>> 5. Focal Use Cases: Citizenship by Parentage, Expert Dive Instructor, International Travel with Minor and Upgrade
>> 6. User Sequences: How a Verifiable Credential Might Be Created, How a Verifiable Credential Might Be Used
Is there an ACME-like thing to verify online identity control like Keybase still does?
Hopefully, Zoom will consider opening up the remaining pieces of Keybase if not just spinning the product back out to a separate entity?
From https://news.ycombinator.com/item?id=28926739 :
> NIST SP 800-63 https://pages.nist.gov/800-63-3/ :
> SP 800-63-3: Digital Identity Guidelines https://doi.org/10.6028/NIST.SP.800-63-3
> SP 800-63A: Enrollment and Identity Proofing https://doi.org/10.6028/NIST.SP.800-63a
FWIU, NIST SP 800-63A Enrollment and Identity Proofing specifies a spec sort of like ACME but for offline identity.
> The last IETF draft for HKP also defines a distributed key server network, based on DNS SRV records: to find the key of email@example.com, one can ask it by requesting example.com's key server.
> Keyserver examples: These are some keyservers that are often used for looking up keys with `gpg --recv-keys`. These can be queried via https:// (HTTPS) or hkps:// (HKP over TLS) respectively:
npm i @transmute/lds-gpg2020 -g
gpg2020 sign -u "3BCAC9A882DEFE703FD52079E9CB06E71794A713" $(pwd)/docs/example/doc.json did:btcr:xxcl-lzpq-q83a-0d5#yubikey
> GpgSignature2020: A JSON-LD Document has been signed with GpgSignature2020, when it contains a proof field with type GpgSignature2020. The proof must contain a key signatureValue with value defined by the signing algorithm described here. Example:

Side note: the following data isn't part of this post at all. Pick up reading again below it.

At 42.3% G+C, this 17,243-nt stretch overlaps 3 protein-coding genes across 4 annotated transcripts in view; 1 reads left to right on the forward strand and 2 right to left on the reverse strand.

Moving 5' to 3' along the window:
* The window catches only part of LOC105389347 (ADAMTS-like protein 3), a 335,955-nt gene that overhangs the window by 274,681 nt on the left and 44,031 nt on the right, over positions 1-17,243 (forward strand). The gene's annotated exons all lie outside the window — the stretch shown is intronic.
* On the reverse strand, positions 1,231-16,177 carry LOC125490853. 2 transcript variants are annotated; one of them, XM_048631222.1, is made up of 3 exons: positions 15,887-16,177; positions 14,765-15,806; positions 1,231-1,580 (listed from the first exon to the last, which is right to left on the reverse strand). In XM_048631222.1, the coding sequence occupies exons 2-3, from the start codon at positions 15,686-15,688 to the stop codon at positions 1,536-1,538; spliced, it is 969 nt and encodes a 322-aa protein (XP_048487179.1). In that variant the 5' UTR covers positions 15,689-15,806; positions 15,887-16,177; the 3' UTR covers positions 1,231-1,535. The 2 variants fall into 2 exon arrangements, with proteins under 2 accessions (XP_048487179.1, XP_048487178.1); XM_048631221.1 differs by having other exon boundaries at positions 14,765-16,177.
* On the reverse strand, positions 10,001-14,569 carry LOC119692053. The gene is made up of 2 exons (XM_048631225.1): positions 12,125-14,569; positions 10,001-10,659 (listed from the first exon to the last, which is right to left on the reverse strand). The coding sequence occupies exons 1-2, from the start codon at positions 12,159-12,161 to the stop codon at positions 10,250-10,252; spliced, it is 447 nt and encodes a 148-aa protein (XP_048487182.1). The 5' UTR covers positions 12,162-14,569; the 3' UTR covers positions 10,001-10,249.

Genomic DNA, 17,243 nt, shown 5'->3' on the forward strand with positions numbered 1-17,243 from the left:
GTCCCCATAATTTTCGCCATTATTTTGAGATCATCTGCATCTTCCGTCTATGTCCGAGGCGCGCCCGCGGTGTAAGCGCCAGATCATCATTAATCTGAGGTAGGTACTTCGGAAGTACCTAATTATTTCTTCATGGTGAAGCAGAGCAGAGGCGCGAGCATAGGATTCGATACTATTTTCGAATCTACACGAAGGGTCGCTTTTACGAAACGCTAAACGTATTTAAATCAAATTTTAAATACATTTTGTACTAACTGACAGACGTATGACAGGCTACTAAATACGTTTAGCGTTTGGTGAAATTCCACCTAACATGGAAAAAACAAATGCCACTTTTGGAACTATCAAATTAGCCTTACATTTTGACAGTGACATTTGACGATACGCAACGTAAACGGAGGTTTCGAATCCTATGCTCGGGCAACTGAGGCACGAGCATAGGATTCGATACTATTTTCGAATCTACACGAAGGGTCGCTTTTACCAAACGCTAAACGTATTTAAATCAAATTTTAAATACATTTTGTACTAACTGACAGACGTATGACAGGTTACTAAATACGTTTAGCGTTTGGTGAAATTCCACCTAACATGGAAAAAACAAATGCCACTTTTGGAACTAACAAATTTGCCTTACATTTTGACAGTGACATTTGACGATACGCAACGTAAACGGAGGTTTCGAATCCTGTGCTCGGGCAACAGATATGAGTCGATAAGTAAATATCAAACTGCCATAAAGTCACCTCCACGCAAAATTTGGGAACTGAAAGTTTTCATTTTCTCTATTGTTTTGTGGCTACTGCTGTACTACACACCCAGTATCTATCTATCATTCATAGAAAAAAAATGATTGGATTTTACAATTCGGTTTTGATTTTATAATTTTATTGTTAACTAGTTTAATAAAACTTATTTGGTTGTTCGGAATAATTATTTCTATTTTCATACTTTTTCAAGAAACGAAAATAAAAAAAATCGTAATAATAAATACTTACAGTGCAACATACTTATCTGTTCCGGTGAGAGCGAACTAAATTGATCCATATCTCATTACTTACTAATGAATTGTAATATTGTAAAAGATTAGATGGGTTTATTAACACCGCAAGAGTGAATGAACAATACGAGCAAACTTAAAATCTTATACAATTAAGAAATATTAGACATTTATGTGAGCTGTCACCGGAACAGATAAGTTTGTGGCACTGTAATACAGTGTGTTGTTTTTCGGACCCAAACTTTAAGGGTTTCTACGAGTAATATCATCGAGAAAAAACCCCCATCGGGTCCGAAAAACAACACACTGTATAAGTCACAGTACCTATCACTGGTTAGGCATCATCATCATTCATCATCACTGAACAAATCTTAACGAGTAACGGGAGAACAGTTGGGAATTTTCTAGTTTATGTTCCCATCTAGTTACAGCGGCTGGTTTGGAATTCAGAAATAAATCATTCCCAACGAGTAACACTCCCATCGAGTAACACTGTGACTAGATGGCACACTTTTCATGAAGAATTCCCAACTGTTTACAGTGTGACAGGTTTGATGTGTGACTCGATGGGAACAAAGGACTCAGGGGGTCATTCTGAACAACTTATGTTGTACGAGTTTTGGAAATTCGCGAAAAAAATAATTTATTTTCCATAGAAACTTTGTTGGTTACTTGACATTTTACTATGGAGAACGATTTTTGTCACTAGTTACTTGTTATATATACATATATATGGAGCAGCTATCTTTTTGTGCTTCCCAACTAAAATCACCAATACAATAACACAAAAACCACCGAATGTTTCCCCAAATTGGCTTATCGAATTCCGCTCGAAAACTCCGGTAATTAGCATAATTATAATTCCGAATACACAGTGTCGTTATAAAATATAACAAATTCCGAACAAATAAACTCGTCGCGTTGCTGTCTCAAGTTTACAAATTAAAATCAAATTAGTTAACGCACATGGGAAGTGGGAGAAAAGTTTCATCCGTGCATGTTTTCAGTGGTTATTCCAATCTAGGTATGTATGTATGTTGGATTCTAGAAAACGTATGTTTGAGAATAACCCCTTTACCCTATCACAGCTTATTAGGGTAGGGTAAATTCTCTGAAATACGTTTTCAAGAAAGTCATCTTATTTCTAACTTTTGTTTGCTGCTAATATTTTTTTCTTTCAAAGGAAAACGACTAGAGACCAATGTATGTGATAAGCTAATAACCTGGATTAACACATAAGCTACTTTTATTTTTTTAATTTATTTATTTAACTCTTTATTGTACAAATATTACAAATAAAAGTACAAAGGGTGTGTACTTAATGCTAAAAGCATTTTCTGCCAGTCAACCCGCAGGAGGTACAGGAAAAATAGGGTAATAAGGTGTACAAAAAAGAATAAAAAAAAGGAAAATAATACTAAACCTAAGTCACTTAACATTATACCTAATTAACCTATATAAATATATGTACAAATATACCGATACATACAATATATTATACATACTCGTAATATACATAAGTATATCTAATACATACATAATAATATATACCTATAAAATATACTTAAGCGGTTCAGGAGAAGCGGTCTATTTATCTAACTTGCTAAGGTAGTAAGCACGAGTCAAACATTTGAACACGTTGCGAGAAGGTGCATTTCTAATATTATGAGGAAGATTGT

"name": "Manu Sporny",
"signatureValue": "-----BEGIN PGP SIGNATURE-----\n\niQEzBAABCAAdFiEEIKlopFg0L2sagixb/dtYS98UH5UFAl5JiCYACgkQ/dtYS98U\nH5U8TQf/WS92hXkdkdBQ0xJcaSkoTsGspshZ+lT98N2Dqu6I1Q01VKm+UMniv5s/\n3z4VX83KuO5xtepFjs4S95S4gLmr227H7veUdlmPrQtkGpvRG0Ks5mX7tPmJo2TN\nDwm1imm+zvJ+MXr3Ld24qaRJA9dI+AoZ5HXqNp96Yncj3oWD+DtVIZmC/ZiUw43a\nLpMYy94Hie7Ad86hEoqsdRxrwq7O6KZ29TAKi5T/taemayyXY7papU28mGjVEcvO\na7M3XNBflMcMEB+g6gjrANsgFNO6tOuvOQ2+4v6yMfpJ0ji4ta7q2d4QKqGi5YhE\nsRUORN+7HJrkmSTaT7gBpFQ+YUnyLA==\n=Uzp1\n-----END PGP SIGNATURE-----\n"
Don't want to reset or delete the entire account for now, but I'd like to remove some stuff.
Very sad it didn't get more traction. I still use it.
No echo, no sound+video synch issues, rarely any "breaking up"... they must've implemented some very nice tricks to make all these work even when we have meetings with people sitting in from several different countries.
Despite their security issues, it's not surprising they came to dominate the market: it was the only product that really worked.